Most of the time, most people are not crying in public, but everyone is always in need of something that another person can give, be it undivided attention, a kind word or deep empathy. There is no better use of a life than to be attentive to such needs. There are as many ways to do this as there are kinds of loneliness, but all of them require attentiveness, all of them require the hard work of emotional computation and corporeal compassion. All of them require the human processing of the only animal who risks “getting it wrong” and whose dreams provide shelters and vaccines and words to crying strangers.
We live in a world made up more of story than stuff. We are creatures of memory more than reminders, of love more than likes. Being attentive to the needs of others might not be the point of life, but it is the work of life. It can be messy, and painful, and almost impossibly difficult. But it is not something we give. It is what we get in exchange for having to die.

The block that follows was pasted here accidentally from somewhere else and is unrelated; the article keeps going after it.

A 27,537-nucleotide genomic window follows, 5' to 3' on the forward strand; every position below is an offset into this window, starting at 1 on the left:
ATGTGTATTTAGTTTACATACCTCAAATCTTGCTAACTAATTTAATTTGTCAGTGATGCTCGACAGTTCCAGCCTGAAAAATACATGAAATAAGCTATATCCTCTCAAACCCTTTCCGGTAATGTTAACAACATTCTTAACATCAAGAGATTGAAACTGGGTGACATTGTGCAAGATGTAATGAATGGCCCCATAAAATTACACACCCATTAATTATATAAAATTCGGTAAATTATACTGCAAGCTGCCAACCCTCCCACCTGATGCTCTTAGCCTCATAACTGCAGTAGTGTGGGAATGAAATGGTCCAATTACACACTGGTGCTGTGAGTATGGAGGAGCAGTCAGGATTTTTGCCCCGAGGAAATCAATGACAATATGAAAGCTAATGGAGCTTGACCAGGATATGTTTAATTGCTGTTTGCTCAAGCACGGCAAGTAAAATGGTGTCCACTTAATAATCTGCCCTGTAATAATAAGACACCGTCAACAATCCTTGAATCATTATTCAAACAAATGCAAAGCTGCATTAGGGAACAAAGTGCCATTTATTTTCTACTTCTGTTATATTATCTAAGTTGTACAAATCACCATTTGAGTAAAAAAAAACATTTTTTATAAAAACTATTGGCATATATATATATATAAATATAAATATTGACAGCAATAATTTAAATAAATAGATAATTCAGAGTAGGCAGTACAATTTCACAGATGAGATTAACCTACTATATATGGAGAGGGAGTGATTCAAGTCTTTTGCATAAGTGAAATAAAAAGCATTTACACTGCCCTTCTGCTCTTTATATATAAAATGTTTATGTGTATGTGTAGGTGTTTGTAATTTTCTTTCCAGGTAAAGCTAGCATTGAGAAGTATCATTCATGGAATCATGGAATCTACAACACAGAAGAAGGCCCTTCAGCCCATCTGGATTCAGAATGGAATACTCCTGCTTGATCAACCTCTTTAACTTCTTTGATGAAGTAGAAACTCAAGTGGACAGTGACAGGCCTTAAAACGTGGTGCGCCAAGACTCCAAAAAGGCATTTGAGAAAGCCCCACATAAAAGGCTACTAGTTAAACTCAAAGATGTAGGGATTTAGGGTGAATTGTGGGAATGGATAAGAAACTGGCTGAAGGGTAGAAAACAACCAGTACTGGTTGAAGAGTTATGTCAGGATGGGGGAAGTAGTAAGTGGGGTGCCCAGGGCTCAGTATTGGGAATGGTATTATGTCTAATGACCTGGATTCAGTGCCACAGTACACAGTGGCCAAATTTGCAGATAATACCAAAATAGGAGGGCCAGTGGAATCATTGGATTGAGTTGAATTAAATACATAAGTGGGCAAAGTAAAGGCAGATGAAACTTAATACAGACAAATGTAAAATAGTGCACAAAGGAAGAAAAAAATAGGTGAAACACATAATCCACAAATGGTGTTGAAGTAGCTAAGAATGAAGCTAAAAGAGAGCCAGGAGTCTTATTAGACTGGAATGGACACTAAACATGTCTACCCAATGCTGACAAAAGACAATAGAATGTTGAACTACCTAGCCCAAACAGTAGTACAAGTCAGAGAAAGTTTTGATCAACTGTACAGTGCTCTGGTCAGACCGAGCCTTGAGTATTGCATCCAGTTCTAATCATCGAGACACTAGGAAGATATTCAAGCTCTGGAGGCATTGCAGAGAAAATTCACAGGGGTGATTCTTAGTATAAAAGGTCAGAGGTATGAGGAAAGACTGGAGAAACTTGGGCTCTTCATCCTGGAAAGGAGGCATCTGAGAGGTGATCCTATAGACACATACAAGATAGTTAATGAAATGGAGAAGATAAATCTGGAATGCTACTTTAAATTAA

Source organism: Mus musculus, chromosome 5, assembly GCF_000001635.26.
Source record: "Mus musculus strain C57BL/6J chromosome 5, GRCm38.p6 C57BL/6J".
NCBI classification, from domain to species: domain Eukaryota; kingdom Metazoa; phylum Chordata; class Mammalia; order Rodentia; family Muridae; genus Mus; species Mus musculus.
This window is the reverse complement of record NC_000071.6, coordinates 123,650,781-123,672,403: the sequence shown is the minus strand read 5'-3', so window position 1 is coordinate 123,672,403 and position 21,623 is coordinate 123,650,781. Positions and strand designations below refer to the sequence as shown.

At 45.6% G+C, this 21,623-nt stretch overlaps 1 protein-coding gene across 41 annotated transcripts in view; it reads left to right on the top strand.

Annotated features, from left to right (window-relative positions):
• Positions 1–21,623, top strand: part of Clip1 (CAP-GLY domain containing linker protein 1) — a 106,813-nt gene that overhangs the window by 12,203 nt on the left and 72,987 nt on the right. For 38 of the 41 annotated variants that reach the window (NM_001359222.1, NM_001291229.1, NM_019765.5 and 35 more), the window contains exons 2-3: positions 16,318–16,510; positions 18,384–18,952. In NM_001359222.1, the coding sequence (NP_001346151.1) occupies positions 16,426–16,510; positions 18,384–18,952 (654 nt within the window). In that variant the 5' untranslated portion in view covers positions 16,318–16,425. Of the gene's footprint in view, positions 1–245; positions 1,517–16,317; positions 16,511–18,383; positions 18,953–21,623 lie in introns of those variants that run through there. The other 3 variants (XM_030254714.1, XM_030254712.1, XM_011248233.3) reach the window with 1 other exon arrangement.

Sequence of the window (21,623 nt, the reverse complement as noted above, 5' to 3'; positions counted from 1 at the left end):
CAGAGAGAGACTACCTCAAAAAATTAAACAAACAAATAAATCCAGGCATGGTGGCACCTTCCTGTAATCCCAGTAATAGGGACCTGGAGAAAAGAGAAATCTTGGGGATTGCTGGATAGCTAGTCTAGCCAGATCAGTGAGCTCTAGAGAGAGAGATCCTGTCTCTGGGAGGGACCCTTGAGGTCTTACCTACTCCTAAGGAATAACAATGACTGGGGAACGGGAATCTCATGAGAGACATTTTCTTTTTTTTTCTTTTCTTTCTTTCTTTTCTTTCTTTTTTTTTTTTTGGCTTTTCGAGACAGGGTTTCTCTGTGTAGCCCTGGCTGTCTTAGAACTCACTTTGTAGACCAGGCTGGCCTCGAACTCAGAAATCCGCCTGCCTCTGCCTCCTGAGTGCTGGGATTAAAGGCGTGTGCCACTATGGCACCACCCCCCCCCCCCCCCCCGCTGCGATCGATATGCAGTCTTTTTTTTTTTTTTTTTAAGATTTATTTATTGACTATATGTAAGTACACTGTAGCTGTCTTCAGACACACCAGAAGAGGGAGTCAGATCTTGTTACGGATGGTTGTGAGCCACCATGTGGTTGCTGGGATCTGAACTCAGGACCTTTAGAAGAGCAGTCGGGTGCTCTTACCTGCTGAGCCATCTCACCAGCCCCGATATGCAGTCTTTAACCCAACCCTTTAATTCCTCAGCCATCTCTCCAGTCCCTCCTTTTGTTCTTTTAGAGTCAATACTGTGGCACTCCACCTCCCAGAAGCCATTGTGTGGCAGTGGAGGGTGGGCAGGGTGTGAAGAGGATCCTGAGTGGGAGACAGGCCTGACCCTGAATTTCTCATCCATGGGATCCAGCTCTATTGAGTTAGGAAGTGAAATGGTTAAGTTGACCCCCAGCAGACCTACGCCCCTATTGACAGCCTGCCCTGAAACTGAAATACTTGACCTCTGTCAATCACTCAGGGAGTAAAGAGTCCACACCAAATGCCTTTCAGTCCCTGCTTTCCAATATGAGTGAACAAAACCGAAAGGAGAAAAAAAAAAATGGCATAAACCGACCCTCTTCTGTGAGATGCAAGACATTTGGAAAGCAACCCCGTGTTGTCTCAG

I love this guy!  Wow!  His words echo in my heart... "to indent the world with our beliefs, to find and create the beauty that only a finite existence allows for, to wrestle with the question of purpose and wrestle with our answers."

And the final paragraph.  Our task now.